Egypt has millennia-old monuments sitting along the fertile Nile River Valley, including Giza’s colossal Pyramids and Great Sphinx as well as Luxor’s hieroglyph-lined Karnak Temple and Valley of the King’s tombs.
The capital, Cairo, is home to Ottoman landmarks like Muhammad Ali Mosque and the Egyptian Museum, a trove of antiquities. We would be exploring some of Egypt’s greatest monuments in this article.
1. Pyramids of Giza
The pyramids of Giza were royal tombs built for three different pharaohs. The northernmost and oldest pyramid of the group was built for Khufu the second king of the 4th dynasty. Called the Great Pyramid, it is the largest of the three. They were built with mainly limestone, mortar, and some granite. They were built in 2600 by slaves and is have a resounding height of 146.6 m with their overall volume being 2.6 million cubic meters.
The Karnak Temple Complex, commonly known as Karnak, comprises a vast mix of decayed temples, chapels, pylons, and other buildings near Luxor, in Egypt. This is a cult temple dedicated to Amun, Mut, and Khonsu and it is the largest religious building ever constructed. The temple of Karnak was known as Ipet-isu or “most select of places” by the ancient Egyptians. The great temple at the heart of Karnak is so big that St Peter’s, Milan, and Notre Dame Cathedrals would fit within its walls.
3. Abu Simbel
Abu Simbel is a village in the Egyptian part of Nubia, about 240 km southwest of Aswan and near the border with Sudan. As of 2012, it has about 2600 inhabitants. It is best known as the site of the Abu Simbel temples, which were built by King Ramses II. Ramses built the Temple at Abu Simbel in Egypt to intimidate his enemies and seat himself amongst the gods. As we speak, Abu Simbel is the most visited ancient site in Egypt after the Pyramids of Giza and even has its own airport to support the thousands of tourists who arrive at the site each year.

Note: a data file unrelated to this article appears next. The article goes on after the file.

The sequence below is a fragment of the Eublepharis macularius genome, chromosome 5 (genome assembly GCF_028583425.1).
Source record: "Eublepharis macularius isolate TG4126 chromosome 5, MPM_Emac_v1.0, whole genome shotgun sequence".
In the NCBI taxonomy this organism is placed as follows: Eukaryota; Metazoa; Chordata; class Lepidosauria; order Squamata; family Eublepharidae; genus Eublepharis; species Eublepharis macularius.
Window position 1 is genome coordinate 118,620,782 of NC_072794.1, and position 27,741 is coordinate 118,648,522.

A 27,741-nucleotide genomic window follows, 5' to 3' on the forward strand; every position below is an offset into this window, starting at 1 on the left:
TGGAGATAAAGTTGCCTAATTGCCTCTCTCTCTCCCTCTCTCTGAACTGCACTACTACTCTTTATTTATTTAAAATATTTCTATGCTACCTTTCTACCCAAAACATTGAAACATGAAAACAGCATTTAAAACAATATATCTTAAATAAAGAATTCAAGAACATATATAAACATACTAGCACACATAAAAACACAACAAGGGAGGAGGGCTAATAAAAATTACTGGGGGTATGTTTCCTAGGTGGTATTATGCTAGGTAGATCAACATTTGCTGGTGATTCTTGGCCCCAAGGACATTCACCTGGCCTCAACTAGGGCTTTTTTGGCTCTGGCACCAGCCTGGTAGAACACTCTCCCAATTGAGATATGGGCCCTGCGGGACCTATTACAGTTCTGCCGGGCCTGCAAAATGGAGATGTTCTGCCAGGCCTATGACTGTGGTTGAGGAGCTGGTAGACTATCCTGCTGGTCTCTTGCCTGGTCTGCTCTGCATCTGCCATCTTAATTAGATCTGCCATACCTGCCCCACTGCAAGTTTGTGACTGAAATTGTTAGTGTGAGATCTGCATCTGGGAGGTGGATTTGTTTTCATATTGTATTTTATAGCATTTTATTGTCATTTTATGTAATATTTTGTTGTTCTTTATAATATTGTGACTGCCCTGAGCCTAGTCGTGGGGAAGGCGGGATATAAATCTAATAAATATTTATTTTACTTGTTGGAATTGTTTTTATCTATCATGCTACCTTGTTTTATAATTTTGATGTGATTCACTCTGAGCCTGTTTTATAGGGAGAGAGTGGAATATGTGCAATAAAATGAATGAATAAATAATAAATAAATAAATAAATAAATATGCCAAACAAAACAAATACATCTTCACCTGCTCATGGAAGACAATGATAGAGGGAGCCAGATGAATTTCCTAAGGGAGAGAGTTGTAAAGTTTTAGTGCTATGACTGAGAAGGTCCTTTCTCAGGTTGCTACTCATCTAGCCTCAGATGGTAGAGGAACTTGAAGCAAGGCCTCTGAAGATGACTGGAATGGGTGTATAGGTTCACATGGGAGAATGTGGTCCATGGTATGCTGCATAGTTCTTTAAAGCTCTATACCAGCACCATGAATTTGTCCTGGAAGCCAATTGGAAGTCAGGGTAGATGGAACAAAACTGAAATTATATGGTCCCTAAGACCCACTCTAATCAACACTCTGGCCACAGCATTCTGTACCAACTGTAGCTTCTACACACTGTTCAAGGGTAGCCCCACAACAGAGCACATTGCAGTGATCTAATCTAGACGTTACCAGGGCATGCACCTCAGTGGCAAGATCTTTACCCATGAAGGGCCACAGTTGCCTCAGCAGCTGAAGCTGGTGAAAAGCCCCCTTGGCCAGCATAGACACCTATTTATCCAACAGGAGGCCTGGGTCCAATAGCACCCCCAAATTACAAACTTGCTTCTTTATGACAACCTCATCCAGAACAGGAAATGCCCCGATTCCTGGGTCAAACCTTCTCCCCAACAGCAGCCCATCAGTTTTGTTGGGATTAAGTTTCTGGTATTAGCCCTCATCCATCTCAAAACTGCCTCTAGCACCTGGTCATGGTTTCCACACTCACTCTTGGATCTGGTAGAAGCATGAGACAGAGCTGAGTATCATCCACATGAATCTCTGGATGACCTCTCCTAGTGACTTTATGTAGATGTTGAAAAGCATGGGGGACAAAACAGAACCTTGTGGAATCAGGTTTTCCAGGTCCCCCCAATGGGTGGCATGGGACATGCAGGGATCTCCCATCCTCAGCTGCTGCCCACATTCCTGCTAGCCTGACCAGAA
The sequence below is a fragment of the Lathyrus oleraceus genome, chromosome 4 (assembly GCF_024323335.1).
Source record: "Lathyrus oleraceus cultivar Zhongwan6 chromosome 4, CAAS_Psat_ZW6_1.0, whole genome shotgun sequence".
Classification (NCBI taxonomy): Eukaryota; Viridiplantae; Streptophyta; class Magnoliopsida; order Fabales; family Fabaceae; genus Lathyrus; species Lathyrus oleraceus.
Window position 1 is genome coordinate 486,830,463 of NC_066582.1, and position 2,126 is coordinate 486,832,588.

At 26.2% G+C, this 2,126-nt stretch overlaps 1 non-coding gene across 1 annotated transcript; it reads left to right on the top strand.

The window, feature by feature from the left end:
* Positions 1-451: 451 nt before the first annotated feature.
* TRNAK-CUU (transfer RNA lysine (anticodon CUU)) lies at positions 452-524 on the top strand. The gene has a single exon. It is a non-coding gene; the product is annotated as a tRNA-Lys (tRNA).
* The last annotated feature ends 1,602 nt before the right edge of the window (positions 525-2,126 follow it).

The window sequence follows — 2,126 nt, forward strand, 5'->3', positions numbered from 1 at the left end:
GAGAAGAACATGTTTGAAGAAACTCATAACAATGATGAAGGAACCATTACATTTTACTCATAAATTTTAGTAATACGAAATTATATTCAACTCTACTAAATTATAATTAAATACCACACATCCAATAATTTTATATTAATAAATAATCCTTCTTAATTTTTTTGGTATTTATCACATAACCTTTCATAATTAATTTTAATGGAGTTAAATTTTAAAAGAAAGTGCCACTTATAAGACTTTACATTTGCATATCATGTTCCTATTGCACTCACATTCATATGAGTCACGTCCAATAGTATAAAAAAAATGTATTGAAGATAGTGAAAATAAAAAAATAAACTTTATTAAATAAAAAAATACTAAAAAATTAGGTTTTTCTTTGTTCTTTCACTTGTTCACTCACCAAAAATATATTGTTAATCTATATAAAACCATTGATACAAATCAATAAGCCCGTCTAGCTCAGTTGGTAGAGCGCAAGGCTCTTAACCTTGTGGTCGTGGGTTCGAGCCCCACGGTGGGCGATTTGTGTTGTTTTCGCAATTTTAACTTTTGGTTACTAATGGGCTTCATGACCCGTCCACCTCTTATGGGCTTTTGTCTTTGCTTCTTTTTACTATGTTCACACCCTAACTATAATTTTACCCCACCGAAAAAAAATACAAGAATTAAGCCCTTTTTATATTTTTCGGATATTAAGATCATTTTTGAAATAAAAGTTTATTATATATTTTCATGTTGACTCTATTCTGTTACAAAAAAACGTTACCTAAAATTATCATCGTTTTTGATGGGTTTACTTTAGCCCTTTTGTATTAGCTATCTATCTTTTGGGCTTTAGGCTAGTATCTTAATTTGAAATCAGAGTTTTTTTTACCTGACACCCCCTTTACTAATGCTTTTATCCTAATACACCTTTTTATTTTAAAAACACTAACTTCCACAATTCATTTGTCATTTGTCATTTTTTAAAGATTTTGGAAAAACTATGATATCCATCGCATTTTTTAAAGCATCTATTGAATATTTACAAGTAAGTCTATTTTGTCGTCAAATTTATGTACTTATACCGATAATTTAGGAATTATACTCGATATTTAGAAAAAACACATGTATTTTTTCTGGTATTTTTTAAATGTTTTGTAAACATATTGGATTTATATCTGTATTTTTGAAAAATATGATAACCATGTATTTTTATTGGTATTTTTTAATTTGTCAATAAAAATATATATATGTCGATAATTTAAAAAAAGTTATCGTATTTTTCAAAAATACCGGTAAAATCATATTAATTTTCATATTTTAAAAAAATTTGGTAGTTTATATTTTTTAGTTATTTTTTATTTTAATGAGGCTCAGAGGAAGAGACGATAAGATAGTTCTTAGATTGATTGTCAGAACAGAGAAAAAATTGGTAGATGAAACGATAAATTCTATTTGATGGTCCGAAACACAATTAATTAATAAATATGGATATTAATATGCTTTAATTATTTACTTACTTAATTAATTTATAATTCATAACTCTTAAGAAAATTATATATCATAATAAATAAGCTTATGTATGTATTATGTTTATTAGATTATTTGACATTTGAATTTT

4. Red Pyramid
The Red Pyramid which is also called the North Pyramid is the largest of the pyramids located at the Dahshur necropolis in Cairo, Egypt. It was named for the rusty reddish hue of its red limestone stones and it is also the third-largest Egyptian pyramid, after those of Khufu and Khafre at Giza. It is also believed to be Egypt’s first successful attempt at constructing a “true” smooth-sided pyramid.
Local residents refer to the Red Pyramid as el-heram el-watwaat, meaning the Bat Pyramid. However, the Red Pyramid was not always red. It used to be cased with white Tura limestone, but only a few of these stones now remain at the pyramid’s base, at the corner and during the Middle Ages, much of the white Tura limestone was taken for buildings in Cairo, revealing the red limestone beneath.
5. Great Sphinx
The Great Sphinx of Giza, commonly referred to as the Sphinx of Giza or just the Sphinx, is a limestone statue of a reclining sphinx, a mythical creature. Facing directly from West to East, it stands on the Giza Plateau on the west bank of the Nile in Giza, Egypt. Its dimensions are 20 m (height) x 19 m (width) x 73 m (length).